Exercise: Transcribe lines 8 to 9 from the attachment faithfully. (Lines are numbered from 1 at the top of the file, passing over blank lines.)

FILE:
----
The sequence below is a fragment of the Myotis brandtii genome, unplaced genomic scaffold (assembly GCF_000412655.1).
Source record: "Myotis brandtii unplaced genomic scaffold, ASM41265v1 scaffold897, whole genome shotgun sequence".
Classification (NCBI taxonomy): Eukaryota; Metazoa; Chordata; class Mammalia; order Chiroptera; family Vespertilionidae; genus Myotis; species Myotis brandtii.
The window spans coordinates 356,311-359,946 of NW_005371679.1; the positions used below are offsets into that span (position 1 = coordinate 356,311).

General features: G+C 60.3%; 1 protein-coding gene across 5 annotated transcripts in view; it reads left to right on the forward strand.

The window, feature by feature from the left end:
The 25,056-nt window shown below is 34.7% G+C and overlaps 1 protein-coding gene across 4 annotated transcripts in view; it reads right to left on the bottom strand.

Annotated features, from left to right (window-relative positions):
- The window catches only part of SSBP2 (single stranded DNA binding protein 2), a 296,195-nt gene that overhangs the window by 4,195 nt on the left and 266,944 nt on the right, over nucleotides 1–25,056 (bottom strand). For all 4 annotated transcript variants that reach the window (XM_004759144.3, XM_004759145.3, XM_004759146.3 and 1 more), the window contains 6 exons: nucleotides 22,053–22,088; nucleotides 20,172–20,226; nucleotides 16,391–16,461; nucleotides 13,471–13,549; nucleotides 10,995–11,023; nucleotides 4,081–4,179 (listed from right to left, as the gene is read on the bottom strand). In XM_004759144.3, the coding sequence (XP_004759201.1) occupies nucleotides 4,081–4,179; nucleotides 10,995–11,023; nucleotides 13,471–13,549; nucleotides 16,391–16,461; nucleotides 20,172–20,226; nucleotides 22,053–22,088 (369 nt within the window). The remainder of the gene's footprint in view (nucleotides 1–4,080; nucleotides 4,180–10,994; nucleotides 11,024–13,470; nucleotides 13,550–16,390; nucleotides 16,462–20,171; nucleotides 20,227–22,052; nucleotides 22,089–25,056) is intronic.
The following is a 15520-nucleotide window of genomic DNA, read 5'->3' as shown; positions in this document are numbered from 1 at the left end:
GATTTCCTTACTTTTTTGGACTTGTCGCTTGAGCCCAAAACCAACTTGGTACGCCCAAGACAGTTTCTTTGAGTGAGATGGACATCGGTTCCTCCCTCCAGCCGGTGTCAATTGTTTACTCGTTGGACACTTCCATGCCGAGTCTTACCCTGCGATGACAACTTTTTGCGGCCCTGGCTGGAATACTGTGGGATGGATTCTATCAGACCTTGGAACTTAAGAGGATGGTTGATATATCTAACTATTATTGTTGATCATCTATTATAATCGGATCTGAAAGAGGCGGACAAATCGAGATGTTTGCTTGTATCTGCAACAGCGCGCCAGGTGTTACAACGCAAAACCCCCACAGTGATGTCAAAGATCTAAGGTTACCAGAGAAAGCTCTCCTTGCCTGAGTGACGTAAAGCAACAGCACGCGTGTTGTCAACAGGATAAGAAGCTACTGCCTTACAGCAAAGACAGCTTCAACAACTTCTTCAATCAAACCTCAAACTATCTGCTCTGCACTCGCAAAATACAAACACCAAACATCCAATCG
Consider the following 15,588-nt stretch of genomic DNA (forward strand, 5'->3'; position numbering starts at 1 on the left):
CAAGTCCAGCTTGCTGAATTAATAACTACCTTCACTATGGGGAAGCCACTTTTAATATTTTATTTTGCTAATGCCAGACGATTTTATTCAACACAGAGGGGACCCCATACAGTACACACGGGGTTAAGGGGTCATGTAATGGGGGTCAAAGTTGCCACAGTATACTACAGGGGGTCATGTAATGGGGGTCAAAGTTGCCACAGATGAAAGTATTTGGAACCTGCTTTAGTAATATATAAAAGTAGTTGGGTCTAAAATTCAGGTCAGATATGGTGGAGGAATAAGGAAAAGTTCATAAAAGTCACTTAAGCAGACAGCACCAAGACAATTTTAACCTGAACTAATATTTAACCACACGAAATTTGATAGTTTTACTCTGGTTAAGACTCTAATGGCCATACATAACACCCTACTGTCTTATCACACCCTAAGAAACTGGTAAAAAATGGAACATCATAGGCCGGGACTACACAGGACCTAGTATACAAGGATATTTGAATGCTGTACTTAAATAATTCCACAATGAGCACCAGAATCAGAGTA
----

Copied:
Annotated features, from left to right (window-relative positions):
- The window catches only part of SSBP2 (single stranded DNA binding protein 2), a 296,195-nt gene that overhangs the window by 4,195 nt on the left and 266,944 nt on the right, over nucleotides 1–25,056 (bottom strand). For all 4 annotated transcript variants that reach the window (XM_004759144.3, XM_004759145.3, XM_004759146.3 and 1 more), the window contains 6 exons: nucleotides 22,053–22,088; nucleotides 20,172–20,226; nucleotides 16,391–16,461; nucleotides 13,471–13,549; nucleotides 10,995–11,023; nucleotides 4,081–4,179 (listed from right to left, as the gene is read on the bottom strand). In XM_004759144.3, the coding sequence (XP_004759201.1) occupies nucleotides 4,081–4,179; nucleotides 10,995–11,023; nucleotides 13,471–13,549; nucleotides 16,391–16,461; nucleotides 20,172–20,226; nucleotides 22,053–22,088 (369 nt within the window). The remainder of the gene's footprint in view (nucleotides 1–4,080; nucleotides 4,180–10,994; nucleotides 11,024–13,470; nucleotides 13,550–16,390; nucleotides 16,462–20,171; nucleotides 20,227–22,052; nucleotides 22,089–25,056) is intronic.